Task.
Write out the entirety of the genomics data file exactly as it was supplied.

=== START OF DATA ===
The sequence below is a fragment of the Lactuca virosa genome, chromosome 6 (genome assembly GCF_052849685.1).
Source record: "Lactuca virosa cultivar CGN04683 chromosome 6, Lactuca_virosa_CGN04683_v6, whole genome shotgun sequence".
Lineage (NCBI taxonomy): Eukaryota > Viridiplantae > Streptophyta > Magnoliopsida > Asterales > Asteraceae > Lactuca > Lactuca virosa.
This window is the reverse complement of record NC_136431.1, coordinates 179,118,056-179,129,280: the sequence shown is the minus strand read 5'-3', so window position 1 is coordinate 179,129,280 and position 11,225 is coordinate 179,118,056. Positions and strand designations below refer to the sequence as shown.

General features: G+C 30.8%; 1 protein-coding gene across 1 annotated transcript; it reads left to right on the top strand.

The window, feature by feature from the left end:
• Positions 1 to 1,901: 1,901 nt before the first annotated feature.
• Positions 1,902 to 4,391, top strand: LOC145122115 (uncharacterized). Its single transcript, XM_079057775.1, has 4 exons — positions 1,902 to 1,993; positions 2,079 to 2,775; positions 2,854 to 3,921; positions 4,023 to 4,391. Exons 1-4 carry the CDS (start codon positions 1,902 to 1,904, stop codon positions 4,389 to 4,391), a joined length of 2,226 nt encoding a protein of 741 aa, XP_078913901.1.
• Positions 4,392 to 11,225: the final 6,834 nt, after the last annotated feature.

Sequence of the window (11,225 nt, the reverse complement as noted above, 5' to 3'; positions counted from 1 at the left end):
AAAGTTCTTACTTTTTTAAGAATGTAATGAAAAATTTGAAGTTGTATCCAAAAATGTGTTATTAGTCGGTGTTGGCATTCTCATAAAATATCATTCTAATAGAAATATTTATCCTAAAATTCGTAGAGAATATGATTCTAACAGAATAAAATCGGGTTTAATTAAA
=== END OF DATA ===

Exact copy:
The sequence below is a fragment of the Lactuca virosa genome, chromosome 6 (genome assembly GCF_052849685.1).
Source record: "Lactuca virosa cultivar CGN04683 chromosome 6, Lactuca_virosa_CGN04683_v6, whole genome shotgun sequence".
Lineage (NCBI taxonomy): Eukaryota > Viridiplantae > Streptophyta > Magnoliopsida > Asterales > Asteraceae > Lactuca > Lactuca virosa.
This window is the reverse complement of record NC_136431.1, coordinates 179,118,056-179,129,280: the sequence shown is the minus strand read 5'-3', so window position 1 is coordinate 179,129,280 and position 11,225 is coordinate 179,118,056. Positions and strand designations below refer to the sequence as shown.

General features: G+C 30.8%; 1 protein-coding gene across 1 annotated transcript; it reads left to right on the top strand.

The window, feature by feature from the left end:
• Positions 1 to 1,901: 1,901 nt before the first annotated feature.
• Positions 1,902 to 4,391, top strand: LOC145122115 (uncharacterized). Its single transcript, XM_079057775.1, has 4 exons — positions 1,902 to 1,993; positions 2,079 to 2,775; positions 2,854 to 3,921; positions 4,023 to 4,391. Exons 1-4 carry the CDS (start codon positions 1,902 to 1,904, stop codon positions 4,389 to 4,391), a joined length of 2,226 nt encoding a protein of 741 aa, XP_078913901.1.
• Positions 4,392 to 11,225: the final 6,834 nt, after the last annotated feature.

Sequence of the window (11,225 nt, the reverse complement as noted above, 5' to 3'; positions counted from 1 at the left end):
AAAGTTCTTACTTTTTTAAGAATGTAATGAAAAATTTGAAGTTGTATCCAAAAATGTGTTATTAGTCGGTGTTGGCATTCTCATAAAATATCATTCTAATAGAAATATTTATCCTAAAATTCGTAGAGAATATGATTCTAACAGAATAAAATCGGGTTTAATTAAA